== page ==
Words on World Music

Rock isn’t dead … it’s just waiting to be reincarnated, again.


Tuesday, February 8th, 2011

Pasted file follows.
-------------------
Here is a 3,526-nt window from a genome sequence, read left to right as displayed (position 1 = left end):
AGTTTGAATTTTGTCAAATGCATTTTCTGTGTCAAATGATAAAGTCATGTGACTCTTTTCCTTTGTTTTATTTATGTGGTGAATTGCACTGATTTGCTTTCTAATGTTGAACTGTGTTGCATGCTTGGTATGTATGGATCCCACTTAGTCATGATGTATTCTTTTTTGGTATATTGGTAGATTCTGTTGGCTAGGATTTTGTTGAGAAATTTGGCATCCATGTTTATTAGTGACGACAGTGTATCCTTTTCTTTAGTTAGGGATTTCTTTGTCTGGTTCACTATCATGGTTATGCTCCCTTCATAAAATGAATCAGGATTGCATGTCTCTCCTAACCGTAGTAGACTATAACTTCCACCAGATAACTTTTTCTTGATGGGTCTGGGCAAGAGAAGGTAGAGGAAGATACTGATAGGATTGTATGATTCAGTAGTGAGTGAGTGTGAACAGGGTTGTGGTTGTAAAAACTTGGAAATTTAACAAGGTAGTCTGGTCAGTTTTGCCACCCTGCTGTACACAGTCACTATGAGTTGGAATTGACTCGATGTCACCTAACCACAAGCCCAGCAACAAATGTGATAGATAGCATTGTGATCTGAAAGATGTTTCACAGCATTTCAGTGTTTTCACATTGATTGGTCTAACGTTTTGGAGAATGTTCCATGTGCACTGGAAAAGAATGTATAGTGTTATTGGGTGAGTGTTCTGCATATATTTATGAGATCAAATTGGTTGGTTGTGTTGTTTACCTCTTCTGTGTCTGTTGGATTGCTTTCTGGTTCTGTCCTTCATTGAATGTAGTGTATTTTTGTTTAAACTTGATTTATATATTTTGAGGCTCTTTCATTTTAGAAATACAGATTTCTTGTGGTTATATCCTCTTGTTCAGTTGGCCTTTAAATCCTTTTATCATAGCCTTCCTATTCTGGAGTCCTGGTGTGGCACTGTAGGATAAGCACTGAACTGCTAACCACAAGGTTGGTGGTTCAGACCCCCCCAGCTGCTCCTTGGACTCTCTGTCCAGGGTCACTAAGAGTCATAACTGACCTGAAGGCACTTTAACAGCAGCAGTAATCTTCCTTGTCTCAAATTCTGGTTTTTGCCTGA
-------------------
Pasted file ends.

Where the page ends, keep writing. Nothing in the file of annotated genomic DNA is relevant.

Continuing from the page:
One of the most memorably titled worldbeat albums I’ve come across over the years is from UK South Asian rockers, Cornershop and the seminal When I Was Born For The Seventh Time. If that doesn’t tickle your chakras I don’t know what will. Last week we touched on BBC music guru Paul Gambaccini’s declaration that rock and roll is officially dead, which made me think of that Cornershop album. Sure it’s dead, but for how long? The first day it died was February 3rd, 1959, Buddy Holly would have been 75 this week. 40 years ago in Manhattan’s garment district, the original disco clubs started pumping until the sun came up on the me generation and the sun set once again on rock ‘n roll. But, as we also mentioned last week, we’re caught in a cycle of nostalgia that ensures that as soon as we wipe the dirt from our hands, what’s been buried is already clawing its way to the surface. And, when punk’s zombies emerged to eat disco’s brains there came a resurgence of rockabilly harkening back to Buddy Holly’s days. Then, REM and U2 ushered in a return to the guitar jangle of the Byrds and the Beatles. Metal caught its second wind through the leotarded hair bands of the 90s and today’s glut of sappy singer/songwriters is just a strum away from the California cowboys of the 70s like Jackson Browne, James Taylor and the rest. So, how long do you actually think it will be until the red glowing lights and foreboding amp buzz signal the loud and proud rebirth of rock ‘n roll? I dare say, despite what the memory-impaired like Paul Gambaccini say, with a little calculation you can probably mark the exact day in your iCalendar. We’re not one’s to wait around. rock’s a part of worldbeat’s life force and when we’re not rockin’ we’re turning over more rocks to see what new life is coming up for air for the seventh time.

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